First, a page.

The New and Emerging Communities Worker at Derbyshire’s specialist child exploitation charity Safe and Sound has been shortlisted for a national award in recognition of the positive impact that she is making on the lives of young people and their families in Derby’s inner city.
The Hope Heroes campaign is run by Hope Not Hate which aims to challenge and expose far-right extremism https://hopenothate.org.uk/about-us/
More than 300 people and organisations were nominated for the Hope Heroes campaign award and Safe and Sound’s Lucie Radova is just one of six to make the final.
The shortlist is now open to a public vote and Safe and Sound stands to win a cash prize to go towards the work it does to support local children and young people who are victims of or at risk of exploitation which includes sexual exploitation, County Lines, trafficking, modern slavery and radicalisation.
Votes can be made online at https://act.hopenothate.org.uk/page/92586/petition/1 and there is also a blog written by Lucie about the work she does and the particular dangers that are faced by young people and their families in the new and emerging communities. https://hopenothate.org.uk/2021/11/01/vote-for-your-hope-hero /
Families coming to the UK from Eastern Europe in search of a better life are particularly vulnerable to exploitation for a number of reasons and Safe and Sound is a key part of the city’s successful New and Emerging Communities Project.
Vulnerabilities to child exploitation have been particularly magnified during the pandemic when young people and families have been isolated, have faced increased financial pressures and young people have spent more time online – making them more accessible to online grooming.
This has led to a 50% increase in Safe and Sound’s caseload across Derbyshire. In 2020, the charity supported 150 children, young people and vulnerable adults (of which 24 were Roma/Slovak) as well as 21 families affected by exploitation.
The approach taken to support new and emerging communities – particularly Roma families – has adapted in recognition that it is important for them to have a trusted person they can communicate with around the services engaging with them.
Safe and Sound chief executive Tracy Harrison, who nominated Lucie for the award, explained: “Lucie thoroughly deserves this recognition. Her skills have enabled Safe and Sound to provide better translation and understanding of the situation they were in and we have learnt that our support for young people has greater impact if we support the whole family.
“A key aspect of Lucie’s work has been to raise awareness across the city’s new and emerging communities about the dangers facing young people. This has led to a marked increase in referrals for support from community leaders, workers and families themselves.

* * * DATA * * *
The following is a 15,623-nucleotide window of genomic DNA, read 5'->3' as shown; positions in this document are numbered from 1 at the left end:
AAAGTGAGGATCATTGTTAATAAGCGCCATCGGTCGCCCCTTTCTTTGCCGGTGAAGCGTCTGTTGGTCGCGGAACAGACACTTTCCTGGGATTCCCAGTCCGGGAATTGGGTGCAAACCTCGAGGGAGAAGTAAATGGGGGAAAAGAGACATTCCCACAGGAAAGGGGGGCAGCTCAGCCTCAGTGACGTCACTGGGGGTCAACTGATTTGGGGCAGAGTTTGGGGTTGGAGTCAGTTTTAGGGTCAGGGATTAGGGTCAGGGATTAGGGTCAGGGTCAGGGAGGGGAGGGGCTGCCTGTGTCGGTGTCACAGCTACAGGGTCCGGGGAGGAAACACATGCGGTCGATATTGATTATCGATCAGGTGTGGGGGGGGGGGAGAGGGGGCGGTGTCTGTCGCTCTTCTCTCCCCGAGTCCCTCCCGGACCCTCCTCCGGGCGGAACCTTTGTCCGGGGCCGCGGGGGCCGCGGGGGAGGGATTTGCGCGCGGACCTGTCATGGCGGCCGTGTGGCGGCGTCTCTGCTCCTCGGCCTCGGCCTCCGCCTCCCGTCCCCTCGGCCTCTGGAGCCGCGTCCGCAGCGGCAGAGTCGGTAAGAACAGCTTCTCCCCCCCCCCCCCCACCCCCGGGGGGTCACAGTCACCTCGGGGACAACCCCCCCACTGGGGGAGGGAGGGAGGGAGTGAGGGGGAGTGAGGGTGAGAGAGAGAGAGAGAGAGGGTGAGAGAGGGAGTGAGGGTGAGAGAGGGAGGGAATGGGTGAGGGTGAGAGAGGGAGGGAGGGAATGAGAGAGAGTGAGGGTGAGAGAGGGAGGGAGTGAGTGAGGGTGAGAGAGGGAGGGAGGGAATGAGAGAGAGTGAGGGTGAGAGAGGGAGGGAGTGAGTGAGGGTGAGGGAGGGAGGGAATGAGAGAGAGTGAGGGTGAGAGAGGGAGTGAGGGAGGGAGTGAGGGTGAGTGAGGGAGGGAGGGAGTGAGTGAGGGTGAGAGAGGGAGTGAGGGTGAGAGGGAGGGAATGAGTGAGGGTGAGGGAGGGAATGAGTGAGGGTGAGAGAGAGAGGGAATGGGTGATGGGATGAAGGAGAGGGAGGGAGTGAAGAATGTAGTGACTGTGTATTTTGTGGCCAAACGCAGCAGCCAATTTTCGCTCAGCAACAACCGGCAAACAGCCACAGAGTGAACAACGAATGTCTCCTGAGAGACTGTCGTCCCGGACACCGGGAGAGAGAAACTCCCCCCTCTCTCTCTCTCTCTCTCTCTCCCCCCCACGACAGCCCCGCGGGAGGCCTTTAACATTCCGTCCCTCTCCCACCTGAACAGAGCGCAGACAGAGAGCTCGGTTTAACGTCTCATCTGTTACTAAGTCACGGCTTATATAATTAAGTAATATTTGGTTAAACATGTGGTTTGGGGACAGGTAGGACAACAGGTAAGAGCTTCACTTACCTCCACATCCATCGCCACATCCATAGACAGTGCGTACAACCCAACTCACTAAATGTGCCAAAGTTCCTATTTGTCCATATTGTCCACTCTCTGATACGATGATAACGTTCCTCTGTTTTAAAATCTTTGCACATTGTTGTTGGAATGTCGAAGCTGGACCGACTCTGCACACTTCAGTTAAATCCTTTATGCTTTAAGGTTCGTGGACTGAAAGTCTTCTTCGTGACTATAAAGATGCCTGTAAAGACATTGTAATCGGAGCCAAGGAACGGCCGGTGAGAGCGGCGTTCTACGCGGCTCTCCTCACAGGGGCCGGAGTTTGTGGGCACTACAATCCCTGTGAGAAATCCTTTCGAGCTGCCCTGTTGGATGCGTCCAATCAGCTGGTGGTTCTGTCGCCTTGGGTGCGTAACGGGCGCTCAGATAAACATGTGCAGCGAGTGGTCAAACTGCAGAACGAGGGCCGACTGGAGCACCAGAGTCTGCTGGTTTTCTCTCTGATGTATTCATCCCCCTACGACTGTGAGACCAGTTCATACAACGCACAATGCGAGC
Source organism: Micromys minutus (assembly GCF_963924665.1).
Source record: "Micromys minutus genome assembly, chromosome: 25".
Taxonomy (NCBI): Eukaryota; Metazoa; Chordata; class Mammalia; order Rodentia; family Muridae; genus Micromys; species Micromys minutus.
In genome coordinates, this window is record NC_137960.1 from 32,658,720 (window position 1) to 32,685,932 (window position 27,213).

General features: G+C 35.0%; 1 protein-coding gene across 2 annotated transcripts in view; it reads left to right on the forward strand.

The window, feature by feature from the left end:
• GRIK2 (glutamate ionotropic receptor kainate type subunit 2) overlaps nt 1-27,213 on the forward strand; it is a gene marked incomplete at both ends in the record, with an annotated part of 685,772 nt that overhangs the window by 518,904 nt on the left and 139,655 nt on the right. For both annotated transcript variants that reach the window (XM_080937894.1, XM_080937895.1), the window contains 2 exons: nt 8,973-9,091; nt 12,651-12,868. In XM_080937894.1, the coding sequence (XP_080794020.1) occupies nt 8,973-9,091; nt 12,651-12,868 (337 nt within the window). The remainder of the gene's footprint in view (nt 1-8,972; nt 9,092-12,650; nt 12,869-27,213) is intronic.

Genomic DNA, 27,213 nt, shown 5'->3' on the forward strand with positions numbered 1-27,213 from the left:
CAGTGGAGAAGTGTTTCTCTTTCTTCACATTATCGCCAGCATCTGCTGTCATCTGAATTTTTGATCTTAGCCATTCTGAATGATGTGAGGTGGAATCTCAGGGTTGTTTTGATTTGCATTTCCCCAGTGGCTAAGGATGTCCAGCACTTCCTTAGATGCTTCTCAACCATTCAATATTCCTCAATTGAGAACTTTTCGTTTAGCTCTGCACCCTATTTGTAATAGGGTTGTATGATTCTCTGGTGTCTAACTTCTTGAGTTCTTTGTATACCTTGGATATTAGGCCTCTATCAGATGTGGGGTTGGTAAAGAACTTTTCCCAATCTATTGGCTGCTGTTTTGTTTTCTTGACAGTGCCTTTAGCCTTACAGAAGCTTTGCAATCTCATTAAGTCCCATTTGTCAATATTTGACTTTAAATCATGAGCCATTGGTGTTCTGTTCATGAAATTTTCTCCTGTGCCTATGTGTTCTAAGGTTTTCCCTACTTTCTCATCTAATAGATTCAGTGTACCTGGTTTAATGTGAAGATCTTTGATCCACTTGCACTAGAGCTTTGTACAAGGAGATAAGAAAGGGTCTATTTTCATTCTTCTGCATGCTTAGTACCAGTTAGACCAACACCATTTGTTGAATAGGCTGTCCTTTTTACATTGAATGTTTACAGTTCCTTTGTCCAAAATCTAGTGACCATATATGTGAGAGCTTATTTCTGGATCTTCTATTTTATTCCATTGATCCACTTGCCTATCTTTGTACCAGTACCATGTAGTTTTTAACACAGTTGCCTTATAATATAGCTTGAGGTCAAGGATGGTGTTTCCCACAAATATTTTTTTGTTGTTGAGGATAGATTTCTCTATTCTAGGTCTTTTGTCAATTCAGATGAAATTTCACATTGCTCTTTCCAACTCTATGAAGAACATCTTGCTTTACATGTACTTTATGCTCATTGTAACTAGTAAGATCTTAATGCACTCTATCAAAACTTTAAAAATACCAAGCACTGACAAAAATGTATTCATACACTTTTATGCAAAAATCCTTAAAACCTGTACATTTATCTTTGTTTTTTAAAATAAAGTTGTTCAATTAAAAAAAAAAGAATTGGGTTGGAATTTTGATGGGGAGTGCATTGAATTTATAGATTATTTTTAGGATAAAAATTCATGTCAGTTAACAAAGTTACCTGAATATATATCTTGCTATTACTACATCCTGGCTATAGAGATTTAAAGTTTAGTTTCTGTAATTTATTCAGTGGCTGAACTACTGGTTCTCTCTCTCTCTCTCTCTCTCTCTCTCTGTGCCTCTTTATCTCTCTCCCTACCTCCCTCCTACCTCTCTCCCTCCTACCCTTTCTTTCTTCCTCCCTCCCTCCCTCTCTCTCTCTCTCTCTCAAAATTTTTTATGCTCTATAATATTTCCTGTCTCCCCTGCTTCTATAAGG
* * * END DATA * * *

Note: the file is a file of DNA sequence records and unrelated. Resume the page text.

“Throughout the pandemic, Lucie has also provided additional support for families. This has included helping them to understand news updates, securing funding for children’s home learning needs and setting up a system to enable families to get direct support from food banks and other agencies.
“She has used her extensive language skills to update families about the ever-changing guidance and restrictions – minimising the risk of the virus spreading across a community already feeling isolated.
“She has been able to create a positive feel across the community that they are not on their own so that they can support each other and obtain external support where necessary.”
One of the families being supported by Lucie and Safe and Sound is however turning a corner in a number of ways thanks to her patience and perseverance.
The single-parent family was first referred to Safe and Sound following reports that one of the three girls in the family was being targeted and groomed by older men. Lucie has been helping the 17-year-old girl to recognise that she was being groomed and to raise awareness amongst the whole family of the dangers.
Their younger brother, who is 13 and struggles to make friends, is also very vulnerable to getting involved in gangs who have started to lure him in with promises of money, gifts and a sense of belonging.
The family are trapped in sub-standard housing – which Safe and Sound is trying to rectify – and exist on a very low income.
Language and cultural barriers as well as a chaotic home life have meant that the young people’s attendance at school has been very poor.
During the pandemic, Safe and Sound and partner agencies have ensured that they have the computers and wifi needed to engage in virtual learning and the support worker has brokered better communications with their schools and training providers.
The younger teenagers have also welcomed the chance to do positive activities with Safe and Sound – such as boxing and table tennis – which has given them a focus and reduced their vulnerabilities to grooming gangs.
Wider family support has included accessing benefits and legal advice and supporting the mother to receive a learning disability assessment which have all contributed to building the family’s trust and improving relationships with authorities.
Lucie concluded: “I am honoured to have been shortlisted for this award. The focus for my work is that I want to give people in the city’s new and emerging community equal opportunities and help them believe in themselves.”
Media enquiries: Sarah Jenkin-Jones, JJPR, Tel: 01332 515102/07951 945665; [email protected]